Editorial: Colin Maiden Park buy classic win-win for city

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Both the immediate area and the city have reason to thank the council for this good piece of business. Photo / File
Both the immediate area and the city have reason to thank the council for this good piece of business. Photo / File

In a tumultuous week for the Auckland Council, one particularly good piece of news for the people of the city slipped largely under the radar. This was the addition of 20ha to the public's sports field portfolio through the $60.7 million purchase of Colin Maiden Park, Auckland University's home of cricket and rugby. It was the classic win-win scenario, with the city gaining badly needed recreation space in St Johns and the university realising an integral part of the exit from its Tamaki campus and consolidation at Grafton and Newmarket.

In March, the university gave the council the first option to buy the park. However, the purchase was never a certainty because the university was intent on realising the highest value for its property. The potential availability of such a large slice of vacant land was always going to tweak the interest of some developers. Happily, the council's announcement terminates the possibility of the park being transformed into an area of intensive housing along the lines, perhaps, of the neighbouring Stonefields.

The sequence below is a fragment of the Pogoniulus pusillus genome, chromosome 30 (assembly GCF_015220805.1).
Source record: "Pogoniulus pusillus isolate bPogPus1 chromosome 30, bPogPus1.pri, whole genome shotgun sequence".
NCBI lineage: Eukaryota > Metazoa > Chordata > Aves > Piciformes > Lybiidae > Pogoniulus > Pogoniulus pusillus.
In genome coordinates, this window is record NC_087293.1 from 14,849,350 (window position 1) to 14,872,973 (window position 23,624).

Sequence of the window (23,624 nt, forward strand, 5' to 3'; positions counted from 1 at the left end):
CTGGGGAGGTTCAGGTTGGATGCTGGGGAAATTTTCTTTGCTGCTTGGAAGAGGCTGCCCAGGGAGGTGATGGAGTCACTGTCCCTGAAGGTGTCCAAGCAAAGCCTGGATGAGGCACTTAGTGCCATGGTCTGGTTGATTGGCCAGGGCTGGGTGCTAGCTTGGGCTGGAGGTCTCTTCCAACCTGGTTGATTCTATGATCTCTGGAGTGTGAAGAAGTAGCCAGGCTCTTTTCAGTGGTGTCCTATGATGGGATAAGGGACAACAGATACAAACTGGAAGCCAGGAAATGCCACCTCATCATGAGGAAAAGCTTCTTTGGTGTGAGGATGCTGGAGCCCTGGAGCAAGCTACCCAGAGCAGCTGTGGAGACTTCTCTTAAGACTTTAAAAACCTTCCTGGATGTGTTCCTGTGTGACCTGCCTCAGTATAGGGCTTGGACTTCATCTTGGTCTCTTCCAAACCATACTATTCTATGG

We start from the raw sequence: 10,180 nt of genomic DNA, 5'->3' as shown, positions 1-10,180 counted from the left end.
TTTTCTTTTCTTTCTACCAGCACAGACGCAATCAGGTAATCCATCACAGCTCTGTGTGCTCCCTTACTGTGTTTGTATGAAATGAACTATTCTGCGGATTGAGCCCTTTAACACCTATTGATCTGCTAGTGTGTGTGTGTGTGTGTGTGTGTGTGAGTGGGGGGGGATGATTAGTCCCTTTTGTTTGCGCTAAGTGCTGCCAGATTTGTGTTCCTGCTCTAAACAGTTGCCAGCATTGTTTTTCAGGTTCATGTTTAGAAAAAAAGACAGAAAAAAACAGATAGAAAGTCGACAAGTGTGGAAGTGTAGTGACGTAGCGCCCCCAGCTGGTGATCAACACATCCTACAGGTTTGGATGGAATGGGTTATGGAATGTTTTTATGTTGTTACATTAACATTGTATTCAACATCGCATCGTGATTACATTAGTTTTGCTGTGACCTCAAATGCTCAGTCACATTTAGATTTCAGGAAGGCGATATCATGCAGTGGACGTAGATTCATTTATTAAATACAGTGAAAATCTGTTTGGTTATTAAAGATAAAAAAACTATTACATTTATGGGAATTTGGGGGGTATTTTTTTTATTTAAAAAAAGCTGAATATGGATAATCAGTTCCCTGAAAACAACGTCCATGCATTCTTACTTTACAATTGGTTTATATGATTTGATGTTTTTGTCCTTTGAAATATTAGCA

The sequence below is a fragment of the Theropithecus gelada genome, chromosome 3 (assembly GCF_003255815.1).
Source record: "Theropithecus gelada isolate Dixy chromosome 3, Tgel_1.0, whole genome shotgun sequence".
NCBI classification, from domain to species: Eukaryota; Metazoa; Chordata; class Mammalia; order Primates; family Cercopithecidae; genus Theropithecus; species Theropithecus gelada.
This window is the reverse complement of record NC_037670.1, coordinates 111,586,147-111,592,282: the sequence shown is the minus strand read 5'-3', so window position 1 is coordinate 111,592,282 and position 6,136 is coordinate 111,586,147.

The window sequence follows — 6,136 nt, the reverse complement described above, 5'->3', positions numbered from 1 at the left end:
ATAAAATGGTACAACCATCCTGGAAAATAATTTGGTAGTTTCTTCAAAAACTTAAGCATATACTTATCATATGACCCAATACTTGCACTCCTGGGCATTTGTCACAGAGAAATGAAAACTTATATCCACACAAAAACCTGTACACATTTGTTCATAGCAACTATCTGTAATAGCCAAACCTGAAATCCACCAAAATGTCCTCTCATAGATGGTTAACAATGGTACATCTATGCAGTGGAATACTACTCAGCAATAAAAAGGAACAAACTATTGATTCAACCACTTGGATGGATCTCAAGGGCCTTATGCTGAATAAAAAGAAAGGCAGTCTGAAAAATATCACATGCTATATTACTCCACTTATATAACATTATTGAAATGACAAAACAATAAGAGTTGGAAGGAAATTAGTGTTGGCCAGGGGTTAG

The council may sell three parcels of land around the park to recover the cost. What remains, however, will be part of a large sports complex also comprising the Auckland Tennis Centre, the Auckland Netball Centre, and artificial fields and an indoor arena being developed by the Oceania Football Federation - all close to the Glen Innes railway station. By any yardstick, that is an impressive sports hub. Both the immediate area and the city have reason to thank the council for this good piece of business.

- NZ Herald

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